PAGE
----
Final reflection & contract defense

The Farmer at Mary Washington project is up; while there’s still edits to complete, all of its core structures and materials are in place. I’ve deeply appreciated working on this project. Our original goal was to provide a very wide variety of resources: a space to collect and display Farmer materials, some previously available and some not; a space to link back to previous Farmer materials completed by UMW students, a space that honored and emphasized the impact and legacy Farmer had at UMW, and a digital history site that used exhibits to guide visitors through these materials.

Despite the fact that our normal semester was cut-off midway through by the COVID-19 outbreak, our group managed to keep to the details of that original contract to an impressive degree. Our interviews were exclusively online now, our timeline got moved around, and, most significantly, we had to switch digitizing his awards to compiling and displaying already-digitized materials from Special Collections.

I’ve been awed by my group’s dedication to working with one another. Under circumstances we couldn’t have imagined a semester ago, we’ve come up with a project that fulfils our original goal. Our three exhibits cover all of the major themes we wanted to emphasize, our materials are diverse and well-chosen, and our site pays homage to those that have come before it. I applaud our dedication to biweekly meetings, our willingness to help one other, and our dedication to challenging each other’s assumptions and ideas, so as not to settle for easy options at the expense of our collective pride in the project.  

For my end of the project, my failing was a delay on the designated upload times for the Farmer lectures; while I finished the subtitles on time, I decided on the post-COVID upload date without a real plan in mind for how I’d adjust to lacking access to the HCC’s video editing software. With that said, I got it done and I didn’t let these delays get in the way of the other parts of the project I completed. It’s also been a valuable lesson for digital projects in the future: don’t underestimate the degree to which technological resources impact your plans.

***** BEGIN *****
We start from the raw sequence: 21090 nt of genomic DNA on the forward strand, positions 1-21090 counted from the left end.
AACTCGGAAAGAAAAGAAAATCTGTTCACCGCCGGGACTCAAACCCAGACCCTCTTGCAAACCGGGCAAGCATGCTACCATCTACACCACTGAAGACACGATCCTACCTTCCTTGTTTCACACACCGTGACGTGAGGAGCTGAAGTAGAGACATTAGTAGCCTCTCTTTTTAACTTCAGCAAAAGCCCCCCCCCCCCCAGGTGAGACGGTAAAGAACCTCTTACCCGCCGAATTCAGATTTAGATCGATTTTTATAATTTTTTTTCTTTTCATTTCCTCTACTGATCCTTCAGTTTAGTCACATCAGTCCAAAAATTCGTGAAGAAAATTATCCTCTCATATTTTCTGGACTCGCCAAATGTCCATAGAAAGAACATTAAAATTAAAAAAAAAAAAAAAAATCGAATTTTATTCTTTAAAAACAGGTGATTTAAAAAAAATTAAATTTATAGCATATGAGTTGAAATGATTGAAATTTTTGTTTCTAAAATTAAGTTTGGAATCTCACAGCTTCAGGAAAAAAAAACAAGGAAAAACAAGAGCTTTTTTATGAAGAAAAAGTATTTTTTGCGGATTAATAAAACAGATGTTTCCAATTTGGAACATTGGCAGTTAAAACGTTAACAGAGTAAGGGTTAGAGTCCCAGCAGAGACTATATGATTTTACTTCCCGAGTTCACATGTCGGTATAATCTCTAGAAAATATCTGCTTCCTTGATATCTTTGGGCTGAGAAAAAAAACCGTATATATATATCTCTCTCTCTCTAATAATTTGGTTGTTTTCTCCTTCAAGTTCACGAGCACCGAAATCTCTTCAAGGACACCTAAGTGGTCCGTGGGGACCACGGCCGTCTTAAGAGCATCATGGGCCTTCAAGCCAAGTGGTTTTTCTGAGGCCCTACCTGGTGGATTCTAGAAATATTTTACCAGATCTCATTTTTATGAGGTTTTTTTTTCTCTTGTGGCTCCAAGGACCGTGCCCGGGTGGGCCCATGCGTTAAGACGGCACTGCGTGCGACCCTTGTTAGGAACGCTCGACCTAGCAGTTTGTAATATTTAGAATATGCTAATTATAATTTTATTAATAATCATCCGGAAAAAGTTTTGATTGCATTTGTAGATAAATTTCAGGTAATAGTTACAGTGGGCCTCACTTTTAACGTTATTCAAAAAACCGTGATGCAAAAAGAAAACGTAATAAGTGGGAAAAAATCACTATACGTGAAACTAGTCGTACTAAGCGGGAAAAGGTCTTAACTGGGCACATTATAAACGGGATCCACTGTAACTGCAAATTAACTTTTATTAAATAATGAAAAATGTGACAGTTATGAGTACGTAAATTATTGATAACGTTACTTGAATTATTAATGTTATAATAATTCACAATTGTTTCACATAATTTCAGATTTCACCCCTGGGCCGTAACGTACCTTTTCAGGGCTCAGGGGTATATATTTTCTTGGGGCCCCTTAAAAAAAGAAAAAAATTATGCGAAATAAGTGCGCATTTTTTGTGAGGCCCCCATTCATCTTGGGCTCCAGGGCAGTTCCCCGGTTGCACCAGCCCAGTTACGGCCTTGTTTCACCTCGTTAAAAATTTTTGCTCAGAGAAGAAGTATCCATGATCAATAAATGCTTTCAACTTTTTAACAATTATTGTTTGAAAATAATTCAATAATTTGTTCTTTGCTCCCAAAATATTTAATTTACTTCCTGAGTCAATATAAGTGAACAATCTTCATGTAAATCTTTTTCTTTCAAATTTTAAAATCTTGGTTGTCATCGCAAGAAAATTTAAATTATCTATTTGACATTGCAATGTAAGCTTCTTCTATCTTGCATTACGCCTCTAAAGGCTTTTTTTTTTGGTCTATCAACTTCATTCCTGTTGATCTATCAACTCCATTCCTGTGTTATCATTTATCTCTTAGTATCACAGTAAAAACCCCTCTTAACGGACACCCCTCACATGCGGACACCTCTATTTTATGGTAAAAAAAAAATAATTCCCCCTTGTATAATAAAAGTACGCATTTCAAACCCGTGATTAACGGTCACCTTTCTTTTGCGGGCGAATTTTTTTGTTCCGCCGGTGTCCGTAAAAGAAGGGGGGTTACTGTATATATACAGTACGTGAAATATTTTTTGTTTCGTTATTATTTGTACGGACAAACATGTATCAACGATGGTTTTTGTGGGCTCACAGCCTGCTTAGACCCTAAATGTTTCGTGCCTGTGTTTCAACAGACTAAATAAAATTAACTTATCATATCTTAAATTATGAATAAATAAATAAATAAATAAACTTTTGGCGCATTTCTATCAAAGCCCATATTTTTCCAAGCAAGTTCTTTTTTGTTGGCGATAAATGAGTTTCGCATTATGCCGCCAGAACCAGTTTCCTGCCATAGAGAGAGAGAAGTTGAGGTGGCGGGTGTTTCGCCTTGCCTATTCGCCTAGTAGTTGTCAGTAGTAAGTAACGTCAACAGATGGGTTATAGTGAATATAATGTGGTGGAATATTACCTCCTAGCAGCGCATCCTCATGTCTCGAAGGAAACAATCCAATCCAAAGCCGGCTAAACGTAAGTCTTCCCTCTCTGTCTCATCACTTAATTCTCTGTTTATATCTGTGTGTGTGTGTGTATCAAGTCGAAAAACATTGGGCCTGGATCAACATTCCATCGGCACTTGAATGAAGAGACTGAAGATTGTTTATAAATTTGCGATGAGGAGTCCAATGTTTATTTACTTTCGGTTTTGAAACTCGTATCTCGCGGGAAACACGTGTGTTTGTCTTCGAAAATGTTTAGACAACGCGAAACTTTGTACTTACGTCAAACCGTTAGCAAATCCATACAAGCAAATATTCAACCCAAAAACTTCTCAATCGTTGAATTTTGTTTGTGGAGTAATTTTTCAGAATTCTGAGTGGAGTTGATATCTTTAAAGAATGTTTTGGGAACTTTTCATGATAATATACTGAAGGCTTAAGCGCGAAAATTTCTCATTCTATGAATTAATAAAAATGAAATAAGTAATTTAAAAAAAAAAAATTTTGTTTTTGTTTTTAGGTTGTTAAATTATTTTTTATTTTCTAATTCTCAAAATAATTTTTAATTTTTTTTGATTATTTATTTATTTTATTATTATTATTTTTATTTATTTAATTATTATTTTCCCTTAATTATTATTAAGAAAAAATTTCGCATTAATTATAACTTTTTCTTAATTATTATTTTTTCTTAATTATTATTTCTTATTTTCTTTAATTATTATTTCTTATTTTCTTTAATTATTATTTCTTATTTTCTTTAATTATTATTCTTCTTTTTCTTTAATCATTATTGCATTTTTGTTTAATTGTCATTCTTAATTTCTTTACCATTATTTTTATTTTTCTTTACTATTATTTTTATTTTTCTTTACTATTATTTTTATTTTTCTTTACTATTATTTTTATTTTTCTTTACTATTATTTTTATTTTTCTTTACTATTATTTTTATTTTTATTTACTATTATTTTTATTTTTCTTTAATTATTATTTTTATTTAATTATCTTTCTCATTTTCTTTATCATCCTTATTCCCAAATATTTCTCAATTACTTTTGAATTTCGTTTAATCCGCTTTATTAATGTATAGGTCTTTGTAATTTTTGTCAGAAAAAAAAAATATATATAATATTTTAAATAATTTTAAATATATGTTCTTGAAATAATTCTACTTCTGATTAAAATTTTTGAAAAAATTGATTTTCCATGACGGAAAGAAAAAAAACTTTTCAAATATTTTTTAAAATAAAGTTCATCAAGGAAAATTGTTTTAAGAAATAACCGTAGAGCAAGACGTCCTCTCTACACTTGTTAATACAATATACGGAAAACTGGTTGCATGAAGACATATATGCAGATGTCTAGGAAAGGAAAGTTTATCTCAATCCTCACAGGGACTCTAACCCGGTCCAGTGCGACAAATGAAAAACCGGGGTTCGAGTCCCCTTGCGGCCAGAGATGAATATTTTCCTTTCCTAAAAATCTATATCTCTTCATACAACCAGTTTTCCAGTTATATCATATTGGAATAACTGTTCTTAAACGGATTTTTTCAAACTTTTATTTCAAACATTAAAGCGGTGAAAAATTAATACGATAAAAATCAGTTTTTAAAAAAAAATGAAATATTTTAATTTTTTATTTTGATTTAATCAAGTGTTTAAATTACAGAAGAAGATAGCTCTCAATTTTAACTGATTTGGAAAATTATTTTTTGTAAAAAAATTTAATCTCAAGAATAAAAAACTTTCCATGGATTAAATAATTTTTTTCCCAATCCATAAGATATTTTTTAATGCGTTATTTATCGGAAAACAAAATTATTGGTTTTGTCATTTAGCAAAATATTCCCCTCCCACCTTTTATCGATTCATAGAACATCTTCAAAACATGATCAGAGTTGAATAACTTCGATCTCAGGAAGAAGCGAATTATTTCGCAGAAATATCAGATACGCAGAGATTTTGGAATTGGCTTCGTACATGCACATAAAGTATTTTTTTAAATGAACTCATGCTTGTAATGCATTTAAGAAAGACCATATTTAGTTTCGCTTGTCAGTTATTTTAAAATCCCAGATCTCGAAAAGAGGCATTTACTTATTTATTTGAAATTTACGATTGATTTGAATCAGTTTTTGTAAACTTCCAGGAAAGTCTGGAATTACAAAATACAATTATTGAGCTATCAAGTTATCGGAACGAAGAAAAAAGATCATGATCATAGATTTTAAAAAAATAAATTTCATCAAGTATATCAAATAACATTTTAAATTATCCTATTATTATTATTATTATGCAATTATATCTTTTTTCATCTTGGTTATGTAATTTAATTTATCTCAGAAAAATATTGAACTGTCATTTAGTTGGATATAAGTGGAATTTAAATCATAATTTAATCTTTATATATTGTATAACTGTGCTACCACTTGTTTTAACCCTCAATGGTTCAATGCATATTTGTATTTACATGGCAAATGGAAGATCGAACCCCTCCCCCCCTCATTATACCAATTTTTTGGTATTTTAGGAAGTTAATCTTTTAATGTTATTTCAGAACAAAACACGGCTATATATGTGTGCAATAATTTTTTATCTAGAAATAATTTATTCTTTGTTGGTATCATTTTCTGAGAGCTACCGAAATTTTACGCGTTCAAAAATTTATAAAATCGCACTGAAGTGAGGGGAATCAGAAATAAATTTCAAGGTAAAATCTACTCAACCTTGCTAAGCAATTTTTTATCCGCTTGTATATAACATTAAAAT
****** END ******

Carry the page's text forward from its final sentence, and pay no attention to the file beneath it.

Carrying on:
As a collective, one part of our contract that I think we can’t currently argue to have kept is advertising. Our original plan – factoring in other classes’ projects, the Multicultural Center, and the Farmer Legacy project – was entirely caught off-guard by the fact that nobody operates from campus anymore. The back-up plan – departmental social media – was a weaker approach in the first place, and was never actualized. My hope is that there might be space for us to brainstorm some form of outreach while we revise our site throughout May.

As I’ve said before, immersing myself in this material for a semester has made me fully, permanently internalize the amount of impact and importance that Dr. Farmer had for our school and for our country. This is, how I’ve come to understand the importance of digital history as a whole. To access historical documents is to understand history in more than an abstract sense; to display them digitally is to broaden access to them, and to use new kinds of tools to create new kinds of historical narratives. I hope that, with our coming revisions, the project will have the same effect for past, present, and future UMW students that it did for me.

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